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EVENT REPORT

Robin Hood Looks Like Alphabet Soup, Vegas-Style

Designers Avi Adler and David Stark used giant letters to make a grand statement for guests entering the blockbuster benefit.

Inspired by the lights of Las Vegas, designers Avi Adler and David Stark installed giant letters of various shapes, sizes, and fonts that sparkled and blinked while spelling out “Robin Hood” for the Robin Hood Foundation’s giant benefit at the Javits Center.

The annual Robin Hood Foundation benefit is always a highlight of the year for watchers of event style, for two reasons: First is its sheer size—the event takes over a section of the Javits Center, the only place in town where you can seat a few thousand people for dinner. Second, Avi Adler and David Stark design eye-popping environments that take advantage of the large space while surprising guests year after year. The natural question to ask when entering the event is, What have they come up with this time?

That question is part of the fun of planning the event for Robin Hood director of marketing, communications, and events Laurie Fabiano. She likes to give her vendors some leeway to come up with creative ideas, and this year that MO paid off. “This was my favorite by far,” she said the next day.

In the cocktail area, Adler and Stark installed giant letters of various shapes, sizes, and fonts that sparkled, blinked, and spelled out “Robin Hood” across the vast space. “The idea was the lights of Las Vegas meets alphabet soup,” Stark said, explaining that they wanted to “turn letters into objects or sculptures or walls. You can walk through them and they morph and blink.”

They came up with the concept about six months before the event, and then made extensive scale drawings and built architectural models of the letters to see how they would relate to each other in the space. “The trick to this event is, it’s so big you have to know what you’re doing,” Stark said. “You can’t just show up and hope that it works.”

And work it did. “I thought the cut-out alphabet was one of the most striking things I had ever seen,” Fabiano said. “Each letter was a work of art.”

Inside the dining area—defined by black fabric walls dotted with eight movie theater-sized screens—the designers used a pink and brown color scheme inspired by a simpler idea: “We thought they looked pretty together,” Stark said. Topped with brown linens, the tables had arrangements of pink peonies in vases covered with striped fabric. On the programs and menu cards designed by Omnivore, playful typography recalled the cocktail area’s giant letters. And the most striking element was the room’s bright pink carpet.

With 400 tables to serve—requiring about 700 catering staffers—caterer Glorious Food’s menu was based largely on logistics. “You have less than an hour and a half to get it arranged, so it has to be room temperature,” partner Sean Driscoll said. (He also wanted food that felt appropriate to the event’s late-spring timing.) The meal started with grilled tuna with wasabi sauce, followed by barbecued beef and chicken, three bean salad, and corn pudding, with almond cheesecake and mixed berries for dessert.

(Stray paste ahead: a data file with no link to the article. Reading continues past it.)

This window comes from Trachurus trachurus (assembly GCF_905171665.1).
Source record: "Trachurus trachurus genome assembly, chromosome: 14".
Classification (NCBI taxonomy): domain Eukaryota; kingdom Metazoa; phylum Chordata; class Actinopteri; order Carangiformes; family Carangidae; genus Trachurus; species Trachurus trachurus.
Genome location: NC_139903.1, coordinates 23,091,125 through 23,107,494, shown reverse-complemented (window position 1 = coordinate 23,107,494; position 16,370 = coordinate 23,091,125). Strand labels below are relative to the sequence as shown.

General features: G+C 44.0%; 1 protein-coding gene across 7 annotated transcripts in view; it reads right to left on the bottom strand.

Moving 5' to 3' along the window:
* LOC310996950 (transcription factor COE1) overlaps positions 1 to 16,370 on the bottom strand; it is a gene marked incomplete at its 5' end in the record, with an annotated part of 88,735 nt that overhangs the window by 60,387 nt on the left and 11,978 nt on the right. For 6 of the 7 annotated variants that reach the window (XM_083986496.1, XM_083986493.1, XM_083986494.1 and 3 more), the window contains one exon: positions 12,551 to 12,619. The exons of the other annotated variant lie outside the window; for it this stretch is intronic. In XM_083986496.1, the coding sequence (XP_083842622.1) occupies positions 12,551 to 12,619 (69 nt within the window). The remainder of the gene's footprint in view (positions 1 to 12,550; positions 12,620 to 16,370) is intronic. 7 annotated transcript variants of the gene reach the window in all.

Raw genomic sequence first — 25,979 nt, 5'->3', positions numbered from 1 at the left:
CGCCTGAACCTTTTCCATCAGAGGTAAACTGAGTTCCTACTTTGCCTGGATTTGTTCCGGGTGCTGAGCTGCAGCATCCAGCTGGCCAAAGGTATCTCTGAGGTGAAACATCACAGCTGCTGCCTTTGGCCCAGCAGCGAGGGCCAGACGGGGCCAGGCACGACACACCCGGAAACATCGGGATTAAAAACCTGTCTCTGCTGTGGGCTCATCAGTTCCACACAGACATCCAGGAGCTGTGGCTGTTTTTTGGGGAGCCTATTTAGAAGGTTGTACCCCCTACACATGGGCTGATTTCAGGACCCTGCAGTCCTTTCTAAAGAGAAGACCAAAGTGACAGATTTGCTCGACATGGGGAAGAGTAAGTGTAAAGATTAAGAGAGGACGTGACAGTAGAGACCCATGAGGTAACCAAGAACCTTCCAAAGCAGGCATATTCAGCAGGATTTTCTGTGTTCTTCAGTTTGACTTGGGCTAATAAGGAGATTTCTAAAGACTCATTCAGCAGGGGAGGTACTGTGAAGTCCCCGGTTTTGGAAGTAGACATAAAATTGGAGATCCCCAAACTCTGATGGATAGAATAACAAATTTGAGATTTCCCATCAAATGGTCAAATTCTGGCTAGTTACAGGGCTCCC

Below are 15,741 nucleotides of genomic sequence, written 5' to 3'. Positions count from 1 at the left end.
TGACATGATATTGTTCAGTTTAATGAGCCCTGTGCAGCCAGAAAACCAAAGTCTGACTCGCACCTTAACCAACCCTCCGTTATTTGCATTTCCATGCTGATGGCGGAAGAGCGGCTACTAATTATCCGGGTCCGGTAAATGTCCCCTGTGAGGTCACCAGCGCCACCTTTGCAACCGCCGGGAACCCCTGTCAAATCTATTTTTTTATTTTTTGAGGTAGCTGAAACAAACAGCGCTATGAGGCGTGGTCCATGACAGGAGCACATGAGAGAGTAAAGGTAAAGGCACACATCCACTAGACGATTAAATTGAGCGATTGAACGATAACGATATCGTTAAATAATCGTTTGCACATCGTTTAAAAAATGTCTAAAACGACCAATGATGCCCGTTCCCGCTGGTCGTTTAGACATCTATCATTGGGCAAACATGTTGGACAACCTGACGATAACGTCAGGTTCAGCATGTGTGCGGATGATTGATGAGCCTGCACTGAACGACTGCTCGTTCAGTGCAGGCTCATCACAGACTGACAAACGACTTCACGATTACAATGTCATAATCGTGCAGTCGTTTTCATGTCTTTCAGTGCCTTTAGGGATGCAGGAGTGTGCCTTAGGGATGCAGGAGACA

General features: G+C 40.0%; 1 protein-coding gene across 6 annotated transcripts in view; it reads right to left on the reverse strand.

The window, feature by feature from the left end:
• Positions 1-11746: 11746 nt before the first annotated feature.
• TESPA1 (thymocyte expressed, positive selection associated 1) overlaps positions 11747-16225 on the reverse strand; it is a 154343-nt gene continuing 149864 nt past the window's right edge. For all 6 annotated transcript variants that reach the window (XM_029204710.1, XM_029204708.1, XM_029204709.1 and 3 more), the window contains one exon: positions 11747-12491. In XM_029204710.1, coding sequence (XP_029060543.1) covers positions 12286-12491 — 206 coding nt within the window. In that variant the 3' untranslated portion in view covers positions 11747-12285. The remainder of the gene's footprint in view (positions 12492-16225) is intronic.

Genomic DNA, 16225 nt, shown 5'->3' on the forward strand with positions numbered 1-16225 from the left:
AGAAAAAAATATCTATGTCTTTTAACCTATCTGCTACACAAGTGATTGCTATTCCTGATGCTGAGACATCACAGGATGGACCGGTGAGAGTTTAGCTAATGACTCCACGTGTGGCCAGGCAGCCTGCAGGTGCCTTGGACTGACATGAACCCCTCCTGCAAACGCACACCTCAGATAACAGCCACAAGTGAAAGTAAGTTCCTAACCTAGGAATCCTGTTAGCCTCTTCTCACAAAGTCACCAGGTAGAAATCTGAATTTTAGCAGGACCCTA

Even with such over-the-top decor, surely the attendees also buzz over the entertainment at the benefit, which always boasts a headlining act and some surprises. This year a sold-out, record crowd of 4,000 people—up from 3,600 last year, possible because Javits had more space available—knew to expect a show from Stevie Wonder. But first Whoopi Goldberg kicked off the night with 10 minutes of stand-up riffs, followed by Patti LaBelle and Mary J. Blige dueting on “Ain’t No Way.” And during Wonder’s set at the end of the night, Coldplay front man Chris Martin joined him for a song.

Having two TV newspeople, Diane Sawyer and Brian Williams, as the evening’s M.C.s inspired Fabiano to bring in some of their satirical counterparts: Jon Stewart taped a two-minute film about Robin Hood, and Saturday Night Live’s Tina Fey and Amy Poehler did a live “Weekend Update” sketch. “It was the very best [newspeople] and the funniest,” Fabiano said.

Next was the live auction (conducted by Sotheby’s Jamie Niven) of only-at-Robin Hood experiences, like dinner at the home of Sawyer and Mike Nichols, a tour of the Museum of Modern Art with Chuck Close, and the chance to dine at the new Le Cirque on opening night (and those were all in one lot). The first lot’s “Viva Las Vegas” theme, combined with the flashy letters in the cocktail area, inspired Fabiano to have four guys dressed in white Elvis suits slide down wires from the ceiling—an idea that came to her in the bathtub. “I just wanted to kick off the auction with some fanfare,” Fabiano said. “Everything I did at this event, I erred on the site of kitsch.”

The high rollers at the fund-raiser responded, raising $31.9 million, including cash from 20 people who signed up to sponsor public school libraries, each at $250,000 a pop. The nonprofit, which works to fight poverty in New York, has a board of finance, media, and entertainment types like Harvey Weinstein, Tom Brokaw, and Gwyneth Paltrow that underwrites the costs of the benefit—and helps lure all those big entertainers and auction donors—so all money raised goes directly to the foundation’s programs.

Chad Kaydo

Photos: Arlene Sandler/Lensgirl (letters, bar, dining room)

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